SISTER ACT (Music by Alan Menken, Lyrics by Glenn Slater, Book by Cheri and Bill Steinkellner)
OXOPS (Oxford Operatic Society)
Oxford Playhouse, 11-12 Beaumont Street, Oxford OX1 2LW
21-26 January 2019
Sister Act the musical is based on the 1992 film of the same name, starring Whoopi Goldberg, but with a lot more songs and dancing. The plot is simple enough. Night club singer Deloris Van Cartier (Katie Bedborough) witnesses crime boss boyfriend Curtis Jackson (Tim Younger) shooting a gang member whom he thinks has squealed to the police. Deloris goes to the police and tells Officer Eddie Souther ('Sweaty Eddie', played by Luke Saunders). Eddie knows Deloris from high school (where she was plain Doris), and the crush he had on her then revives. As number one witness to the killing, Deloris's life is in danger, should Curtis ever find her. On police advice, therefore, she hides in a convent, disguised as a nun until Curtis's arrest. A raunchy nightclub singer is about as different as you can get from a nun, which, of course, is the whole point: the clash of opposites. That gives us our springboard for comedy and drama.
Each of the main characters has a conflict to deal with. Doloris comes to realise that the love and support of friends (the community of the nuns) is worth more than the fame and fortune she has been pursuing as an entertainer. Sweaty Eddie leaves behind his wimpish past and becomes the hero who takes down Curtis Jackson. The Mother Superior (Marilyn Moore) is faced with the forced closure of the convent, but comes to accept that the change brought about by Deloris's arrival might offer an opportunity for the community to survive. Sister Mary Robert (Laura O'Mahony) wonders whether she really has a vocation as a nun.
Most of all, however, Sister Act is a vehicle for big musical numbers, led by the impressive voice and stage presence of Katie Bedborough and backed up by a talented company. Katie's Deloris is sassy and speaks as she finds, but is insecure deep down. If there was any criticism I would make of the production in general it would be that there could have been more of a character arc for some of the principals. Had they really been changed by their experience? One notable exception was Marilyn Moore's Mother Superior. This was a sensitively drawn character performance. The Mother Superior is not at all impressed by the changes wrought by Deloris's arrival in the convent, especially in the musical life of the community. It would have been easy to present the Mother Superior as some sort of stick in the mud, but Moore's sympathetic portrayal made me stop and think: hmm, maybe she has a point.
Luke Saunders gave us a 'nice guys come second' version of Eddie, which was well judged. After wounding Curtis Jackson and bringing about his capture, it would have been good, however, to see more of a transformation. He doesn't get the girl, but perhaps more confidence and even a little bit of swagger? Maybe something for director Dave Crewe to ponder. I was left with the impression that Sweaty Eddie really wasn't suited to his police job. Still, Saunders drew the audience's sympathy and played the comic moments well. My favourite was the number 'I Could Be That Guy' in which Eddie has three different costumes. Luke entered the scene looking a little bulkier than before. The reason soon revealed itself, as the company tore off his outer layers (a police uniform) to reveal a white and scarlet flared disco suit. This was ripped off him in turn, marking the end of the fantasy sequence and returning him to a police uniform once more.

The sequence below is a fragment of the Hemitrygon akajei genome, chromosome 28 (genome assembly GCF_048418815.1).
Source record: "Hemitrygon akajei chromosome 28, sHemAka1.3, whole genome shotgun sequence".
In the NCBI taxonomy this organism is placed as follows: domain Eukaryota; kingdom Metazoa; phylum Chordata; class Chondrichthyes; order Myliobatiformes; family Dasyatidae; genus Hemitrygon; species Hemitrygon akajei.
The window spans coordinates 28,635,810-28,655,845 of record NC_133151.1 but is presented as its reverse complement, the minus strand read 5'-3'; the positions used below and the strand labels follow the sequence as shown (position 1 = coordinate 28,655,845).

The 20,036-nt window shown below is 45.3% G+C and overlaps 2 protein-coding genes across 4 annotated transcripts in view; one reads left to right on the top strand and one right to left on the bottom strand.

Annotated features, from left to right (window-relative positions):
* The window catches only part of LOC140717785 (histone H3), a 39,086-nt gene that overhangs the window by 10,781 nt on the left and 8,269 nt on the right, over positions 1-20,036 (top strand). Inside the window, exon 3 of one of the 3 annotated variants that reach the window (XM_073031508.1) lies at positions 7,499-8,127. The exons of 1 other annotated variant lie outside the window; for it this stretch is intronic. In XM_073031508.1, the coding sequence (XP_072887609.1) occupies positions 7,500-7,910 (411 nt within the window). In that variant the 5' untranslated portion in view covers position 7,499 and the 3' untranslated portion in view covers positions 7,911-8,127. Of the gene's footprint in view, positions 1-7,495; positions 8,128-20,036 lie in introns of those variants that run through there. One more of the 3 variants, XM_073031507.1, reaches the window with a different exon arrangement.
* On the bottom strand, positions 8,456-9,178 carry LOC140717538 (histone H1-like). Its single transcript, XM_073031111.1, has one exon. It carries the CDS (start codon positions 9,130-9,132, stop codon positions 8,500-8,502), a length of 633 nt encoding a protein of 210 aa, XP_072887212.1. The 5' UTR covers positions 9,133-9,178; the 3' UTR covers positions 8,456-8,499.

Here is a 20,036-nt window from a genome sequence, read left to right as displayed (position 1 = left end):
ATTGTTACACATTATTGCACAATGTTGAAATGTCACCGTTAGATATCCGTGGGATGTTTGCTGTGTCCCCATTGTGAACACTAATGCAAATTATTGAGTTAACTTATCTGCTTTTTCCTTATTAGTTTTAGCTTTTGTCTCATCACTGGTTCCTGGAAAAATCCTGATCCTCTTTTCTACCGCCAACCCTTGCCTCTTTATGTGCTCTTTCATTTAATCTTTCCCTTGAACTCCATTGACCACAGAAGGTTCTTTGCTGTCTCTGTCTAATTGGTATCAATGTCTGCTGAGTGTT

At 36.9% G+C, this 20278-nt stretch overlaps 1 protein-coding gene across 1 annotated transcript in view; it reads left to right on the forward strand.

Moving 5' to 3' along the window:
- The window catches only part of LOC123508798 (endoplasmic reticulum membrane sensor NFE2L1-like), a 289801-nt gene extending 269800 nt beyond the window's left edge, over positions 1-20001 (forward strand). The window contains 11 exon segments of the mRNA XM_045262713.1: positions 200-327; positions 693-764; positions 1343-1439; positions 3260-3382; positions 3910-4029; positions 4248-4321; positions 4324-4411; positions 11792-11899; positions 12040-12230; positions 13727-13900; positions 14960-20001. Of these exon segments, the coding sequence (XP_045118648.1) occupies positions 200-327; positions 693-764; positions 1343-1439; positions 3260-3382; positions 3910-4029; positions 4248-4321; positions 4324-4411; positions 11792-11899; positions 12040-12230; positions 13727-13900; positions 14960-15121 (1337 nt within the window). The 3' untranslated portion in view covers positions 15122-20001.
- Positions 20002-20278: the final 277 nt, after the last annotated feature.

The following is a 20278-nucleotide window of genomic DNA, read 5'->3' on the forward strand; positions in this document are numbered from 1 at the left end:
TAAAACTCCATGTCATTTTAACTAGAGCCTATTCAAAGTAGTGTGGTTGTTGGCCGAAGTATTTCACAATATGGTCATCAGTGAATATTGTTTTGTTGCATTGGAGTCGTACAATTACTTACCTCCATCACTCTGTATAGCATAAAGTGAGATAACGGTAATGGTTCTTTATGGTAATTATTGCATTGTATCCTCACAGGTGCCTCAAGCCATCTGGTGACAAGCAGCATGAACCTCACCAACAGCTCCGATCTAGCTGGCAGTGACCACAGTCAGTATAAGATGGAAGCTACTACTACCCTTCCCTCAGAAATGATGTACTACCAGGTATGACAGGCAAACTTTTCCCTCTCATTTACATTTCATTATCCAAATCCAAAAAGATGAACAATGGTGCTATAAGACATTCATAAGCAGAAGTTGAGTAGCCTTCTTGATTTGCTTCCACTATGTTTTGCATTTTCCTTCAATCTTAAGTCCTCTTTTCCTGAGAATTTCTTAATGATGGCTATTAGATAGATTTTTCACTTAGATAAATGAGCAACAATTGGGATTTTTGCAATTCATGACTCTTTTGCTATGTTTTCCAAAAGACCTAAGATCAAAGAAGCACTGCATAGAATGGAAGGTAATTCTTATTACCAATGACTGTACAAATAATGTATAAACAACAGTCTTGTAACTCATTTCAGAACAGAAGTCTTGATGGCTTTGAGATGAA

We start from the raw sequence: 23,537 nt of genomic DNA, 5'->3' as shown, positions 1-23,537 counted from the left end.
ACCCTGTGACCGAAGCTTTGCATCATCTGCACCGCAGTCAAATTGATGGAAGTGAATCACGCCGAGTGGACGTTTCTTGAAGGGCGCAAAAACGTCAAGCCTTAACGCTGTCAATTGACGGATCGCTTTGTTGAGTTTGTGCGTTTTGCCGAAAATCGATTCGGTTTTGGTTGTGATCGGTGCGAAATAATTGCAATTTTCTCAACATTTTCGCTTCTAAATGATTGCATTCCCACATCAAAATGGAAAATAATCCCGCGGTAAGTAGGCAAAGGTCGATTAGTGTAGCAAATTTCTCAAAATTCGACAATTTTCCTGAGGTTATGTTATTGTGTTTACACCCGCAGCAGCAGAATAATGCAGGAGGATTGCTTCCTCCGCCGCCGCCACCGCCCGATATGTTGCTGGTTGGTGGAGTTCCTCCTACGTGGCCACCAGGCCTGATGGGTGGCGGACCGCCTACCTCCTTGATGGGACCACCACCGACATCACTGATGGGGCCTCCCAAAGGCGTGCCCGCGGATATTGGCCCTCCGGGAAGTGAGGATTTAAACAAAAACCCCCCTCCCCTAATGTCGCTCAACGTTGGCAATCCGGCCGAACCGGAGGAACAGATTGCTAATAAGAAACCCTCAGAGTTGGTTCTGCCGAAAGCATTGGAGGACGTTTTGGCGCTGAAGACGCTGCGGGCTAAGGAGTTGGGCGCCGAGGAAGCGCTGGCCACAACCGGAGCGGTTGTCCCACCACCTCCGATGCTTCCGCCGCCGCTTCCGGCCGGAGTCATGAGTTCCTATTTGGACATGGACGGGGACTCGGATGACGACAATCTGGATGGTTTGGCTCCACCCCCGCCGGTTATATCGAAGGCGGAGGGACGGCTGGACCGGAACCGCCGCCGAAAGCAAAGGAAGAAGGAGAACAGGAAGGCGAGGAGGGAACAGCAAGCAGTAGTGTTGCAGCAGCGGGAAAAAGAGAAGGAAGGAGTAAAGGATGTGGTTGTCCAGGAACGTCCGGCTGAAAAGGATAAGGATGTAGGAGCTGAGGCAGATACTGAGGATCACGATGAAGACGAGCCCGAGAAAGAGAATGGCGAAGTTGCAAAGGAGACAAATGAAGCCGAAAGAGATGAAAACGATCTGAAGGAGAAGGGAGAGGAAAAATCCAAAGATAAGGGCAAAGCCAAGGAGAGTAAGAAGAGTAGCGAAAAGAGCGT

Talking of Curtis Jackson, which I was at the start of the last paragraph, Tim Younger did a solid job at portraying the baddie, together with a remarkable pair of shiny 1970s flares. Suzannah Neal was terrific as the effervescent Sister Mary Patrick – naïve, bubbly and loving. Always looking on the bright and joyful side of things. At the opposite end of the character spectrum was Sister Mary Lazarus, the crusty old director of the convent choir. Jo Lainchbury made the most of the cameo comic moments for Sister ML that peppered the show. At odds with the Mother Superior over an unspecified choir dispute in the past, Sister Mary Lazarus embraces the changes brought by Doloris as a way of getting back at her boss. Her character arc was there for all to see. Finally, a word or two of praise for Laura O'Mahony as Sister Mary Robert, especially her solo singing performance of 'The Life I Never Led', full of doubts about whether she should progress from being a postulant to taking vows as a nun, or simply leave for another life outside the convent walls.
Compliments are due to musical director Julie Todd for some excellent vocal performances by both principals and chorus, and to choreographers Kerry Hudson and Rachel Haydon.
Dave Crewe the director can feel justly proud of a production that appears to have been playing to sell-out houses at the Oxford Playhouse. Katie Bedborough deserves full credit for her role as Deloris – a storming performance. There were enthusiastic roars of approval from the audience on the evening I attended for those musical set-pieces, delivered with a zest and energy worthy of a cast full of Sister Mary Patricks. Well done to all.
Photo credits: Simon Vail
About the Author
Mike Lord has been involved with amateur theatre for over twenty years, mainly as an actor but also, more recently, as a director.
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